Heart-Healthy Foods to Fall in Love With
February is American Heart Month, which may have you considering some changes to your diet to keep your cholesterol down, manage your blood pressure, and promote overall good health. When you picture a heart-healthy diet, you may have foods like plain brown rice and flavorless fish in mind, but there are actually many flavorful foods that can go a long way for your heart health. There are also a number of foods you can add to the dishes you already eat to boost their nutritional value and let you indulge guilt-free.
Whole grains are high in soluble fiber, which acts like a sponge for bad cholesterol in the blood stream. Oatmeal is particularly beneficial for your heart, and it is almost too easy to eat when you prepare overnight oats to have a wholesome breakfast waiting in the fridge. Simply soak your oats in milk and yogurt and add your favorite fruits for a great breakfast that will start your day right.
Those omega-3 fatty acids (good fats) that have made fish such a popular choice for heart healthy eating are also found in flax seeds, which can be sprinkled on just about any food. If you are looking for a way to make your favorite dessert recipes healthier, cut the sugar and add a few spoonfuls of flax to the recipe.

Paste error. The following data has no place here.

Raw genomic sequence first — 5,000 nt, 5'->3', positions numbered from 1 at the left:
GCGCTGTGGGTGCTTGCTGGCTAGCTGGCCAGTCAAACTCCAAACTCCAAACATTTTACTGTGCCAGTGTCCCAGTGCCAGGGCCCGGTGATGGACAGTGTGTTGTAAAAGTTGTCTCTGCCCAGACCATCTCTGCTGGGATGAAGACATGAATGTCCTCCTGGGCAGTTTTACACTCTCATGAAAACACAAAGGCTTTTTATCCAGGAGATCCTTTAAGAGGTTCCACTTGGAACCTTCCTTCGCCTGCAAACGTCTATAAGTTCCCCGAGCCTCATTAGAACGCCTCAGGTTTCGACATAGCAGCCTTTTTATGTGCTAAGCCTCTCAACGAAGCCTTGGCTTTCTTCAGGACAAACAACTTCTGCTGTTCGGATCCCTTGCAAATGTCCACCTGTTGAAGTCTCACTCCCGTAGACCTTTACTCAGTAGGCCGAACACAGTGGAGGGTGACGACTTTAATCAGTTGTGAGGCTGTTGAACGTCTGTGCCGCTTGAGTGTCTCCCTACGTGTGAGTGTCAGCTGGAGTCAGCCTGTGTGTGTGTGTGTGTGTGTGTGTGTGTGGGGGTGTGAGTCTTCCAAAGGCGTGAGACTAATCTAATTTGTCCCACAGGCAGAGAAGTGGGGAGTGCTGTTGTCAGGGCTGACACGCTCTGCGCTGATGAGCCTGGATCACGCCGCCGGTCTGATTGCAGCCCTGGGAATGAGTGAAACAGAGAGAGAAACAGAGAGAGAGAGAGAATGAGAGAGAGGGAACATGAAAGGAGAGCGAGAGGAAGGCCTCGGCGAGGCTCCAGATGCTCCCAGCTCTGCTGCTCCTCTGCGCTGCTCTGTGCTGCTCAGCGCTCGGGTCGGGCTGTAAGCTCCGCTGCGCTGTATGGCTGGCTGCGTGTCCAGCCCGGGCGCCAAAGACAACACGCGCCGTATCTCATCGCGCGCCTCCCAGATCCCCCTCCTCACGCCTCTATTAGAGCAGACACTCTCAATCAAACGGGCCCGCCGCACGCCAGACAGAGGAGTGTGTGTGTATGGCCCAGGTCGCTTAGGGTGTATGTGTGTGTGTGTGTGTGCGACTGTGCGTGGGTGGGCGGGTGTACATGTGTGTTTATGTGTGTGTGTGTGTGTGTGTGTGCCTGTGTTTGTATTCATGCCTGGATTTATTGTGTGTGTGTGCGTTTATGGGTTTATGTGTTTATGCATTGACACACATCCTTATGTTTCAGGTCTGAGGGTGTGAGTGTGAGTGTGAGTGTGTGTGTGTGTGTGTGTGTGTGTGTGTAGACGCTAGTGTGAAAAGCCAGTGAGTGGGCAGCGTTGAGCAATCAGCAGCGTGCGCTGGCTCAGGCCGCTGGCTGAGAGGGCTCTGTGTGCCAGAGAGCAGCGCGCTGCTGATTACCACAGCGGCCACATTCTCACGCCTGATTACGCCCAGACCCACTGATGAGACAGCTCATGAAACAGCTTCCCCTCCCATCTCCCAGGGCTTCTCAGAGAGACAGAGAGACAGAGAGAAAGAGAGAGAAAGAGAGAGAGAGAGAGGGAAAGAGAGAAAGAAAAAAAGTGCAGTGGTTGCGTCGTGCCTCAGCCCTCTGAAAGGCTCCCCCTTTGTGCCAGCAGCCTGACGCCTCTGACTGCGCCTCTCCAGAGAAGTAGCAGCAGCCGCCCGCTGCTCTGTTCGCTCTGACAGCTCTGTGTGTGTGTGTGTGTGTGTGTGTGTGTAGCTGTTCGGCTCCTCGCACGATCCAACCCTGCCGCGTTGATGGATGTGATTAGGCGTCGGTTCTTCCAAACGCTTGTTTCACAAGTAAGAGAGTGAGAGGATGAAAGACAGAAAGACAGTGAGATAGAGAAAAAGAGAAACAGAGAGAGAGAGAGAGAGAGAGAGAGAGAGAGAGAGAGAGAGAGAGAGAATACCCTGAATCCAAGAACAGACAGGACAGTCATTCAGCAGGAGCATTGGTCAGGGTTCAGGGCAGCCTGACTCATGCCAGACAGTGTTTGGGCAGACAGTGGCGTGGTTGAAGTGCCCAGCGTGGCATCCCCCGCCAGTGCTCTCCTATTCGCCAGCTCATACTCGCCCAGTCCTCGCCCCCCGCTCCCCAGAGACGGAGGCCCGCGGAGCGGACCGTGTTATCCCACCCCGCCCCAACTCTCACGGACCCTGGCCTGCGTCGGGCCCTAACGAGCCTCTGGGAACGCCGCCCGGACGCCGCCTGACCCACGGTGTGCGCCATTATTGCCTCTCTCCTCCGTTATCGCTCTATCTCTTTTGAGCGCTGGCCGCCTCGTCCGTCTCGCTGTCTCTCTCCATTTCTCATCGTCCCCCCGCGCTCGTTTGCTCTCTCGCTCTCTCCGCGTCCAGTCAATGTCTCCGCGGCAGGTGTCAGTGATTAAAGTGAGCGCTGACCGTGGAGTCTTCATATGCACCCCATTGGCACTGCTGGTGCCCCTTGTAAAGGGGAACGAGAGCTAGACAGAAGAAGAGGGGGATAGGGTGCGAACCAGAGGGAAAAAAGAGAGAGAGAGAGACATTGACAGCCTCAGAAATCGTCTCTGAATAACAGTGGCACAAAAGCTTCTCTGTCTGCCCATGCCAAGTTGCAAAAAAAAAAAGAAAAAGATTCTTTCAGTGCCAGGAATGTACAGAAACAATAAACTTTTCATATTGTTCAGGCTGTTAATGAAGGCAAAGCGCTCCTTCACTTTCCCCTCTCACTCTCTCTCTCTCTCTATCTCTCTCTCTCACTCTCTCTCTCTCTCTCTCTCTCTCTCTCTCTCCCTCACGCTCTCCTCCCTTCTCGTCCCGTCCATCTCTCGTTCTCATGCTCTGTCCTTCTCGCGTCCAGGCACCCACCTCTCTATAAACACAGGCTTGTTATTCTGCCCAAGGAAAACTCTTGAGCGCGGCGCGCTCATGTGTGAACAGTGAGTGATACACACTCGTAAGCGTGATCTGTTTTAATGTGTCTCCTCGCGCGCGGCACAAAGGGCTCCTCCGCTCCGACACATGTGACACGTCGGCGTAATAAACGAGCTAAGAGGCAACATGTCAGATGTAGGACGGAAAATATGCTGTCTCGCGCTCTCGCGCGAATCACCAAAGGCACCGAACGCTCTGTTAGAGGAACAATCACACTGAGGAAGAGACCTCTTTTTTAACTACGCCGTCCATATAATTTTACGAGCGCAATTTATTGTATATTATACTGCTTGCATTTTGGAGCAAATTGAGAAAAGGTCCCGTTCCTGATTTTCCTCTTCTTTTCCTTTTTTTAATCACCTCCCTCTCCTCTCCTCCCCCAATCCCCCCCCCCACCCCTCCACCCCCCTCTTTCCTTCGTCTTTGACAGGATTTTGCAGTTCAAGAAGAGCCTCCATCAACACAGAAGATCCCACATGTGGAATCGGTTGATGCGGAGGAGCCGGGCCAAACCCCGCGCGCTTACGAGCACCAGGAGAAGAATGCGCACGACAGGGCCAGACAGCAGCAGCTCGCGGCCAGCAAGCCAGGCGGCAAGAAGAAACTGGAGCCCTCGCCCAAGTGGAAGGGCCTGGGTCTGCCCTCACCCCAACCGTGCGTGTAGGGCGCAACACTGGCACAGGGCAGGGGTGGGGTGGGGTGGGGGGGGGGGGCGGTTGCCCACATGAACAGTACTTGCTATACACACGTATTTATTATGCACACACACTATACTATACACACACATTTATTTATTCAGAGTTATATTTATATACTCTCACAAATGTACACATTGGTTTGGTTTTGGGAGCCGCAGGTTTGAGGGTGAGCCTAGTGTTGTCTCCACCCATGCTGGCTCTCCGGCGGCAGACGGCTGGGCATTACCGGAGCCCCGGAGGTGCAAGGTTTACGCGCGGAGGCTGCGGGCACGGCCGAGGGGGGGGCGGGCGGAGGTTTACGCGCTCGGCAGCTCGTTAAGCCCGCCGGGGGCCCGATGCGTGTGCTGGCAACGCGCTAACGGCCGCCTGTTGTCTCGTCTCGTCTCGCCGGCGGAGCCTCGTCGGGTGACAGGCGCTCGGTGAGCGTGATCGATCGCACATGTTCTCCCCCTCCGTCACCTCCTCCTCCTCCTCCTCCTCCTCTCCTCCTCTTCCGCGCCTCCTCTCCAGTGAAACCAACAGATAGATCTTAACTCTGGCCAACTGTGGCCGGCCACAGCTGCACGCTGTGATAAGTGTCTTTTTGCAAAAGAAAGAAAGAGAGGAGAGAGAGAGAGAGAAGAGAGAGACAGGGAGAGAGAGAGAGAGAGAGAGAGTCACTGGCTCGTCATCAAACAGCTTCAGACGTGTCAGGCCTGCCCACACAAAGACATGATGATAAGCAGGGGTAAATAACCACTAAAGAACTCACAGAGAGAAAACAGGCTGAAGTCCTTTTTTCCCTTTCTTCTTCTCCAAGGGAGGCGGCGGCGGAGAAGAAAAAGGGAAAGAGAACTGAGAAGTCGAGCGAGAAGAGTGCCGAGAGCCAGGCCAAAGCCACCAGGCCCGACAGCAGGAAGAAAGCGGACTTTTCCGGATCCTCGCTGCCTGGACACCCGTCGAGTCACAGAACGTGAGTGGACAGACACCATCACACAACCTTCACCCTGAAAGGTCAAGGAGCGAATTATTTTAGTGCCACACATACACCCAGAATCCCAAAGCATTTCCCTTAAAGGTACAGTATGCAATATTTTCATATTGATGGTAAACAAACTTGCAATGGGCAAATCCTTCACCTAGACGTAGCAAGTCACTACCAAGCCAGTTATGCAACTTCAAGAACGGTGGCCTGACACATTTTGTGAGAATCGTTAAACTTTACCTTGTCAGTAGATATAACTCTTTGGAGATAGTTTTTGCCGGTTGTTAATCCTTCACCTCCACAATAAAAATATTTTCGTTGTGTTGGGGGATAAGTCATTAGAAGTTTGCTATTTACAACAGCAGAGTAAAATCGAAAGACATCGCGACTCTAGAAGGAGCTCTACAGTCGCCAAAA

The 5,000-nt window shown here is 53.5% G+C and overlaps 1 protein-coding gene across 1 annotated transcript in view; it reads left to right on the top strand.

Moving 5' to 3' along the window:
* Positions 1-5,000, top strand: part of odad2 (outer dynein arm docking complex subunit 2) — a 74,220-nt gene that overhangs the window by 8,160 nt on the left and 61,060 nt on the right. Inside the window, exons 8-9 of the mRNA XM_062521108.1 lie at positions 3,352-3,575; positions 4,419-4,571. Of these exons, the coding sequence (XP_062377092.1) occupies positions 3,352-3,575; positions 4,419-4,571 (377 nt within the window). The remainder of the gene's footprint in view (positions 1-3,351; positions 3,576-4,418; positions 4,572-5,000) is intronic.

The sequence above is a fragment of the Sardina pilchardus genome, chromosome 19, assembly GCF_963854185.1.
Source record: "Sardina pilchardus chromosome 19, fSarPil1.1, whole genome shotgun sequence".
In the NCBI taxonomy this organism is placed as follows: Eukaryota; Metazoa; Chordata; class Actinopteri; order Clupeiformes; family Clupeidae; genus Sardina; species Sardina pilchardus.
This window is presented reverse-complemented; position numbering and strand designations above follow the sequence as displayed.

Carrots and sweet potatoes
Both carrots and sweet potatoes can please even the pickiest eaters and offer antioxidants like alpha-carotene and beta-carotene along with plenty of fiber to your diet. These veggies can be roasted, shredded into soups and sauces, or even blended into smoothies.
The health benefits of green tea sound almost too good to be true; drinking green tea daily can help drive down your risk of heart disease and stroke by nearly 20%. However, you do have to drink quite a bit of green tea to experience optimal effects—about 4 cups. Cold brewing your green tea and carrying it with you during the day can help you drink more of this great beverage, which will also let you stay hydrated.
As you add these foods to your diet, remember that good eating is only part of the equation. Seeing the doctor regularly for checkups will help you create a complete routine for heart health.